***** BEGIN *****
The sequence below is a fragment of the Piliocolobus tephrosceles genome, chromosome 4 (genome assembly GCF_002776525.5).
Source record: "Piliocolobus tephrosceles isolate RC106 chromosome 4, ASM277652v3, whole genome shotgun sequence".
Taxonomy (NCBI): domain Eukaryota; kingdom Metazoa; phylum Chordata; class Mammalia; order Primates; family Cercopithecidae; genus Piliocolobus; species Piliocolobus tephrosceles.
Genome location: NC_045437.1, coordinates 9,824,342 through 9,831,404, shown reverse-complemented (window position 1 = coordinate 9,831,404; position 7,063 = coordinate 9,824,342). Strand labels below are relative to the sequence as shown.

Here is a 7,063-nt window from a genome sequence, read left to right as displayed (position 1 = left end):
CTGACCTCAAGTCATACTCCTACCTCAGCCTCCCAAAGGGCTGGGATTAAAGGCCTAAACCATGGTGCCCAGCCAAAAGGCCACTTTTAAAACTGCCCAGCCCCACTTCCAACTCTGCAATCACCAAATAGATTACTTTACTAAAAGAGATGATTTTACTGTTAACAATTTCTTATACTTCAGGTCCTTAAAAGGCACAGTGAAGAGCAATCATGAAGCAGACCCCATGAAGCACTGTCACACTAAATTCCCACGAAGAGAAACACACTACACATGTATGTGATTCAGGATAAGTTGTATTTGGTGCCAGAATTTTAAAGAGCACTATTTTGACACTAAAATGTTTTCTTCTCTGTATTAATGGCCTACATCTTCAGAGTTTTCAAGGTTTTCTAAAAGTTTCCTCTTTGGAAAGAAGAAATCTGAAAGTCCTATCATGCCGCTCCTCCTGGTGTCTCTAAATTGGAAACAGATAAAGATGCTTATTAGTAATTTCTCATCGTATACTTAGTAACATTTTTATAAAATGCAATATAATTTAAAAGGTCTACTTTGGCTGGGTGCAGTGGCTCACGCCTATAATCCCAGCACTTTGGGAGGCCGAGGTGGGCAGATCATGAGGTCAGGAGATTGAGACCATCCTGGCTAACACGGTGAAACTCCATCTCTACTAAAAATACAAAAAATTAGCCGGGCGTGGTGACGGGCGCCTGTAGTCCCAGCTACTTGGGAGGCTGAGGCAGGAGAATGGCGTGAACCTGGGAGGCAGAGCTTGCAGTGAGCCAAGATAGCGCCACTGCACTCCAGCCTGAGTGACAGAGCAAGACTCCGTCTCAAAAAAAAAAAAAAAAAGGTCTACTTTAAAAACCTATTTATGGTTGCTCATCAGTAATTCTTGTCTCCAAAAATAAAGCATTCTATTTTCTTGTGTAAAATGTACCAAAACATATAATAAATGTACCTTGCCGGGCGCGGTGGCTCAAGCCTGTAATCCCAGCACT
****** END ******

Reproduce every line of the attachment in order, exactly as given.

The sequence below is a fragment of the Piliocolobus tephrosceles genome, chromosome 4 (genome assembly GCF_002776525.5).
Source record: "Piliocolobus tephrosceles isolate RC106 chromosome 4, ASM277652v3, whole genome shotgun sequence".
Taxonomy (NCBI): domain Eukaryota; kingdom Metazoa; phylum Chordata; class Mammalia; order Primates; family Cercopithecidae; genus Piliocolobus; species Piliocolobus tephrosceles.
Genome location: NC_045437.1, coordinates 9,824,342 through 9,831,404, shown reverse-complemented (window position 1 = coordinate 9,831,404; position 7,063 = coordinate 9,824,342). Strand labels below are relative to the sequence as shown.

Here is a 7,063-nt window from a genome sequence, read left to right as displayed (position 1 = left end):
CTGACCTCAAGTCATACTCCTACCTCAGCCTCCCAAAGGGCTGGGATTAAAGGCCTAAACCATGGTGCCCAGCCAAAAGGCCACTTTTAAAACTGCCCAGCCCCACTTCCAACTCTGCAATCACCAAATAGATTACTTTACTAAAAGAGATGATTTTACTGTTAACAATTTCTTATACTTCAGGTCCTTAAAAGGCACAGTGAAGAGCAATCATGAAGCAGACCCCATGAAGCACTGTCACACTAAATTCCCACGAAGAGAAACACACTACACATGTATGTGATTCAGGATAAGTTGTATTTGGTGCCAGAATTTTAAAGAGCACTATTTTGACACTAAAATGTTTTCTTCTCTGTATTAATGGCCTACATCTTCAGAGTTTTCAAGGTTTTCTAAAAGTTTCCTCTTTGGAAAGAAGAAATCTGAAAGTCCTATCATGCCGCTCCTCCTGGTGTCTCTAAATTGGAAACAGATAAAGATGCTTATTAGTAATTTCTCATCGTATACTTAGTAACATTTTTATAAAATGCAATATAATTTAAAAGGTCTACTTTGGCTGGGTGCAGTGGCTCACGCCTATAATCCCAGCACTTTGGGAGGCCGAGGTGGGCAGATCATGAGGTCAGGAGATTGAGACCATCCTGGCTAACACGGTGAAACTCCATCTCTACTAAAAATACAAAAAATTAGCCGGGCGTGGTGACGGGCGCCTGTAGTCCCAGCTACTTGGGAGGCTGAGGCAGGAGAATGGCGTGAACCTGGGAGGCAGAGCTTGCAGTGAGCCAAGATAGCGCCACTGCACTCCAGCCTGAGTGACAGAGCAAGACTCCGTCTCAAAAAAAAAAAAAAAAAGGTCTACTTTAAAAACCTATTTATGGTTGCTCATCAGTAATTCTTGTCTCCAAAAATAAAGCATTCTATTTTCTTGTGTAAAATGTACCAAAACATATAATAAATGTACCTTGCCGGGCGCGGTGGCTCAAGCCTGTAATCCCAGCACT